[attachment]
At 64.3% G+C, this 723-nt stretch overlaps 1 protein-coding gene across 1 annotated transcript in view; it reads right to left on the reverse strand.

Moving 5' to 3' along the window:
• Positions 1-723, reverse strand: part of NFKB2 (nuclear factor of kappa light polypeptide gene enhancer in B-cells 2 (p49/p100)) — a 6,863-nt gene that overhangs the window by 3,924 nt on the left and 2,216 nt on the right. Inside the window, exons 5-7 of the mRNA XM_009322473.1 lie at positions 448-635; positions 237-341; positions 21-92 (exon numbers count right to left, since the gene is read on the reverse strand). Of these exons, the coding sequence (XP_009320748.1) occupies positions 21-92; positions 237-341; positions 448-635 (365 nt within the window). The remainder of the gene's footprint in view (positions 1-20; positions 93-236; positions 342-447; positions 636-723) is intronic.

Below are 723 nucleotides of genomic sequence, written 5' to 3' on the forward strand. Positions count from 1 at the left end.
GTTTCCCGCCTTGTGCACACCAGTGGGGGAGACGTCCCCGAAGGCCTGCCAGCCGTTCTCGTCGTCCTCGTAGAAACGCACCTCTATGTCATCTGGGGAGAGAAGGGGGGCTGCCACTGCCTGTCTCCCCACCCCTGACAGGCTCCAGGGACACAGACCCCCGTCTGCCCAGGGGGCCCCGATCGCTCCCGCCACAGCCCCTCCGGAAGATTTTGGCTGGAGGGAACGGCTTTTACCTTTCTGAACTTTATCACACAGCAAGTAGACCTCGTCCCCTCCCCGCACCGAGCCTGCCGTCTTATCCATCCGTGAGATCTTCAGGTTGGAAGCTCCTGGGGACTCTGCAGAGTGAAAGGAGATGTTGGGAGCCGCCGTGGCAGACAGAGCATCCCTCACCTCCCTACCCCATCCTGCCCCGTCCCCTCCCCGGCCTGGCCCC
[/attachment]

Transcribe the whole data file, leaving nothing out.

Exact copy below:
At 64.3% G+C, this 723-nt stretch overlaps 1 protein-coding gene across 1 annotated transcript in view; it reads right to left on the reverse strand.

Moving 5' to 3' along the window:
• Positions 1-723, reverse strand: part of NFKB2 (nuclear factor of kappa light polypeptide gene enhancer in B-cells 2 (p49/p100)) — a 6,863-nt gene that overhangs the window by 3,924 nt on the left and 2,216 nt on the right. Inside the window, exons 5-7 of the mRNA XM_009322473.1 lie at positions 448-635; positions 237-341; positions 21-92 (exon numbers count right to left, since the gene is read on the reverse strand). Of these exons, the coding sequence (XP_009320748.1) occupies positions 21-92; positions 237-341; positions 448-635 (365 nt within the window). The remainder of the gene's footprint in view (positions 1-20; positions 93-236; positions 342-447; positions 636-723) is intronic.

Below are 723 nucleotides of genomic sequence, written 5' to 3' on the forward strand. Positions count from 1 at the left end.
GTTTCCCGCCTTGTGCACACCAGTGGGGGAGACGTCCCCGAAGGCCTGCCAGCCGTTCTCGTCGTCCTCGTAGAAACGCACCTCTATGTCATCTGGGGAGAGAAGGGGGGCTGCCACTGCCTGTCTCCCCACCCCTGACAGGCTCCAGGGACACAGACCCCCGTCTGCCCAGGGGGCCCCGATCGCTCCCGCCACAGCCCCTCCGGAAGATTTTGGCTGGAGGGAACGGCTTTTACCTTTCTGAACTTTATCACACAGCAAGTAGACCTCGTCCCCTCCCCGCACCGAGCCTGCCGTCTTATCCATCCGTGAGATCTTCAGGTTGGAAGCTCCTGGGGACTCTGCAGAGTGAAAGGAGATGTTGGGAGCCGCCGTGGCAGACAGAGCATCCCTCACCTCCCTACCCCATCCTGCCCCGTCCCCTCCCCGGCCTGGCCCC